All good advise above so far!  There are SOOO many ways to go with a bird like that. Choice of seasonings, brine/not brine, inject, smoking wood,  foil (crutch), basting, use water pan or not... So many variables that are based on personal preferences, so much depends on your expectations of what you want out of it. You could go with a creole butter injection and Cajun seasoning, or an Italian herb butter would be my preference probably. I would brine it first; or better yet cure it even! You've got plenty of time to mix up a gallon Pop's wet cure!

 

Take the bird out to thaw in refrigerator WELL AHEAD OF TIME and remove EVERYTHING from inside the cavity as well as the breast cavity. Inject and soak with Pops Cure for 2-3 days in a bucket. Remove and smoke for time/temp above. You NEED an instant read meat thermometer! A remote digital one (such as a Maverick is highly recommended!)

 

Personally I like fruit woods (apple, cherry) or maybe Hickory for poultry. Pecan is also growing on me!

post #7 of 10
Welcome.

There is no 'One' way as the correct way to smoke a turkey.
But there is a general consensus.

Have to have an accurate, quick read, digital thermometer to check the meat temp.
As stated always cook by the meat temp, not by a stated time as this is not an exact science.
An accurate grill temp thermometer is a plus,
You have to have a good idea of what temp you're cooking at.
Spend $50.-100. and buy a decent digital with dual probes, one for meat temp one for cooking temp.
If you have the money, a great Instant read meat thermometer is the Thermapen.

I'm another one that would cook at 250-275', prefer the higher temp.
I average 20-25 min per pound at these temps with a spatchcocked bird.

Spatchcocking (butterflying) will speed cooking and cook it more evenly.
I spatchcock all whole birds except Cornish Game Hens.

Applewood is great for birds, I also like Pecan & Cherry for birds.
I think it is possible to over smoke a bird and only use smoke for the first 1-1.5 hrs or 140'.

Brining is an option, sometimes I do, sometimes I don't, generally it is a matter of if I have the time, ingredients and a bag.
Another option I like is a herb butter under the skin, like brining or injecting it helps keep the meat from drying out and imparts flavor.

Don't worry about a prepared Rub per se, just season it with what you have and like and start shaking it on.
I would get happy with salt, onion powder, garlic powder, rosemary and thyme.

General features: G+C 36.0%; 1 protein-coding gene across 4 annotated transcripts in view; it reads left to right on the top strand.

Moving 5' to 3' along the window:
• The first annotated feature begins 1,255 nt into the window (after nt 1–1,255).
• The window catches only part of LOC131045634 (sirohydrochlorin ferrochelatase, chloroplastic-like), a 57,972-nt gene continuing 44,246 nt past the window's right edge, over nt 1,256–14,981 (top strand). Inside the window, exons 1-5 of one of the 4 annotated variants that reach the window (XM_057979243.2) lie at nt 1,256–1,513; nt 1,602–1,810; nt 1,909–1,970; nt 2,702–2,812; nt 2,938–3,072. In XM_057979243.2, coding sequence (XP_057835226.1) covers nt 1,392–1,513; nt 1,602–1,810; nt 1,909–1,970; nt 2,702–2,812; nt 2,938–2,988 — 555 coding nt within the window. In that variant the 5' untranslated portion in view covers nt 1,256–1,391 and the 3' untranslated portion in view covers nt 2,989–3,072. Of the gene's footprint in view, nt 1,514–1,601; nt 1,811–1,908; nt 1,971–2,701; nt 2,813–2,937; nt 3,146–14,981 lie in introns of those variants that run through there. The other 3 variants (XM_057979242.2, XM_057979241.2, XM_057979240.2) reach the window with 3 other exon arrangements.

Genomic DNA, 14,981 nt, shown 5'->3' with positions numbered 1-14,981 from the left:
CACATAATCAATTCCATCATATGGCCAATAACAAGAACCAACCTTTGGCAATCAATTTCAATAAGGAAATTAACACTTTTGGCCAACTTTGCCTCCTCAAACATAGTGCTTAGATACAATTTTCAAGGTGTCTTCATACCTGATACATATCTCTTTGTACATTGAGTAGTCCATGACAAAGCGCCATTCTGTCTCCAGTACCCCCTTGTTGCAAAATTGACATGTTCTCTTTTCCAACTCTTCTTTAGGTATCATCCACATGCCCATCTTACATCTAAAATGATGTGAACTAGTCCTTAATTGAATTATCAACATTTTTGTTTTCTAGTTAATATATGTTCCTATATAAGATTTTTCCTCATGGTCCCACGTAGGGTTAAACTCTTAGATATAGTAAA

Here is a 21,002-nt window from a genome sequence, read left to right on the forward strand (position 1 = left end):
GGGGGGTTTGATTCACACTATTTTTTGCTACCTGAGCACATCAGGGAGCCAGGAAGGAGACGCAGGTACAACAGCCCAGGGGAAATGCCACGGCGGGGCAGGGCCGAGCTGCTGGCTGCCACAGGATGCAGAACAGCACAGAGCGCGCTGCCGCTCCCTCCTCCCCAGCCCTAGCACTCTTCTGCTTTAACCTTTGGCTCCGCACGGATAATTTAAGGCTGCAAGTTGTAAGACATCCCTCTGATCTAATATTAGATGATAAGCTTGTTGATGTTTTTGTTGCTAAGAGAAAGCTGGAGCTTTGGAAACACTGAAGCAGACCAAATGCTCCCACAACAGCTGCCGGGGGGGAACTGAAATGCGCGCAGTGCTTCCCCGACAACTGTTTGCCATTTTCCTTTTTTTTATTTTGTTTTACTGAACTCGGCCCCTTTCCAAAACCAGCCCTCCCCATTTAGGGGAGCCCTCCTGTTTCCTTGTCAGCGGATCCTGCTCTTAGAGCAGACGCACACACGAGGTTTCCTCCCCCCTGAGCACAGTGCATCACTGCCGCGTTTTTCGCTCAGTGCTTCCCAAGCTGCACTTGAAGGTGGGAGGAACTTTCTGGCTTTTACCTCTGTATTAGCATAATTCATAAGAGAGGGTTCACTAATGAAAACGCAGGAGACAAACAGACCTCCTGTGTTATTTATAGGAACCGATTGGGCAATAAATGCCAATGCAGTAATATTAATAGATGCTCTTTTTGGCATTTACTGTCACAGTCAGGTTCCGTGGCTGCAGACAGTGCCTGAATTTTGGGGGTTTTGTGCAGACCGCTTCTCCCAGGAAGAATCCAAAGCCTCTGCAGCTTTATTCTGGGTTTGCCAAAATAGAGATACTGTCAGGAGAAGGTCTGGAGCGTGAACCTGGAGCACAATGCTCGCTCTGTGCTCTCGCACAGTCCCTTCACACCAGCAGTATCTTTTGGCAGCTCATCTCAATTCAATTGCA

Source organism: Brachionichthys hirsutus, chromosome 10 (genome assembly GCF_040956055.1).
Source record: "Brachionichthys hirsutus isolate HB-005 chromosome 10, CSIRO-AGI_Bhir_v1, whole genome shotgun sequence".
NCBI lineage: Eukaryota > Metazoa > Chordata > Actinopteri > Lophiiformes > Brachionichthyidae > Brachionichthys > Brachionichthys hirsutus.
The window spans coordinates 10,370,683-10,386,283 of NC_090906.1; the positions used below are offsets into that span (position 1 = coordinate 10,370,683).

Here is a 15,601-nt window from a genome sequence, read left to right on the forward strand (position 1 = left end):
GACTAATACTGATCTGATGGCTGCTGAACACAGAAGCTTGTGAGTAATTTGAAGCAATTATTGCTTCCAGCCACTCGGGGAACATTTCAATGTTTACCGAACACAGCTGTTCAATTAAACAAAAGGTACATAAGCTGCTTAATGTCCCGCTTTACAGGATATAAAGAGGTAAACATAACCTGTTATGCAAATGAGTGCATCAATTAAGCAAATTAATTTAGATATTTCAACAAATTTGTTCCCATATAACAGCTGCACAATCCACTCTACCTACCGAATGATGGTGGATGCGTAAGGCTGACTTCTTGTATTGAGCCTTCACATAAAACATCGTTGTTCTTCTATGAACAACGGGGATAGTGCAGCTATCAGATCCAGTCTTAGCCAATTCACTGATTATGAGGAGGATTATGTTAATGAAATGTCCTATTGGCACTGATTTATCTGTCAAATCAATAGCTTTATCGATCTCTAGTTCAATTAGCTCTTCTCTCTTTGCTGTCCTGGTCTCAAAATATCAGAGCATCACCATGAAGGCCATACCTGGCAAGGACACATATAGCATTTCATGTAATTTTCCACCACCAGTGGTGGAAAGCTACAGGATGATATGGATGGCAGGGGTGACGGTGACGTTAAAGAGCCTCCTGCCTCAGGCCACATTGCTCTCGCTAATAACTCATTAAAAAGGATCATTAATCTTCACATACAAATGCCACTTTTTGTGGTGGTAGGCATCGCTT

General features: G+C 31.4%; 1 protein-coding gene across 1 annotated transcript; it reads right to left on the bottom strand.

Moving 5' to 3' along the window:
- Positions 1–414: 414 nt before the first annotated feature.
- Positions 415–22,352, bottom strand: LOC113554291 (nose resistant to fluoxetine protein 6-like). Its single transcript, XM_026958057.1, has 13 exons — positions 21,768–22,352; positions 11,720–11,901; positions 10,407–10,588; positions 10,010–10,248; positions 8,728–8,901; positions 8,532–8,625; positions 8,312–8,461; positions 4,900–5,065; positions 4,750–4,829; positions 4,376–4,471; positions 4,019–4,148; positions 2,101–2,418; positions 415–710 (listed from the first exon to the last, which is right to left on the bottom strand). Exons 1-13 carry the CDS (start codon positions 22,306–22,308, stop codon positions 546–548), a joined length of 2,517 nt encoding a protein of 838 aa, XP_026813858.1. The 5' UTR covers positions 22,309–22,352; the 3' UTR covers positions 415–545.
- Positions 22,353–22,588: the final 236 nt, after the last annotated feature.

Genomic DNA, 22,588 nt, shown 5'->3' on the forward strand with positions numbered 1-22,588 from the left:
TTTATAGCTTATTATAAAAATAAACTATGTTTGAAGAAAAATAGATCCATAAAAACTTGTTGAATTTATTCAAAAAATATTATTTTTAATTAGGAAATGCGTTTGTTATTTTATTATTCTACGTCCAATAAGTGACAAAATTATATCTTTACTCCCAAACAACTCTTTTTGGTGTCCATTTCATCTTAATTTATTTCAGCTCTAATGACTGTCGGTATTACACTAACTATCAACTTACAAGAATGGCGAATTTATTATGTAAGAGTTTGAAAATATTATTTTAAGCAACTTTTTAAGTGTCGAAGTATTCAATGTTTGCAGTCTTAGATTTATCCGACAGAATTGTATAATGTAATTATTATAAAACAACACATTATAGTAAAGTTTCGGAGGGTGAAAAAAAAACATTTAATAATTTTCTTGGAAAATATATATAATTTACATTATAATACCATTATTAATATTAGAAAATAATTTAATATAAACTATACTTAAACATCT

If you want to some spiciness, a Cajun spice mix instead of the S,O,G it has those plus paprika, cayenne and some others.


Again, number one rule for delicious, tender and juicy meats... Cook to at least the proper minimum internal temp and/or target temp.
post #8 of 10
I have to agree with ChileRelleno. Temperature is the key. I learned a lot of my cooking techniques from my Dad. He was a griller/camp cook type of person. The one thing I remember most is "looks may get you noticed but temperature will keep you out of the emergency room."

Poultry doesn't need a whole lot of smoke so go a little easy on it. After that it's just a matter of time and seasoning. Do what you like and others will also.
post #9 of 10
Thread Starter 


​Thank you all for your help and advice!! I can't tell you how much you all are saving my Butt. Now, my Mother has requested for me to smoke a Brisket, as well as a Pork Roast!?!? Good cripes!! I'm trying to tell her I'm still a very, very beginner. Oh well I guess there's only one way to learn is to just do it so, I'm going to do it all and see how it comes out? I'll be sure to add photo's after the carnage aftermath. So be sure to look for the photo's after Thanksgiving. Thanks again for everyone being so nice and educating me I'm sure to include all of you during my Thanksgiving prayer on what I'm thankful for... 

post #10 of 10
Definitely cook by the internal temperature of the meat not time. I like to use apple wood for the smoke when I do poultry. I like brine but it's not set in stone. More so when I really just want to change it up. I really enjoy this brine,

http://www.smokingmeatforums.com/t/117233/slaughter-house-brine

I have been using it for a couple of years and always is a hit. Keep us updated and take your time.

Happy Smoking!!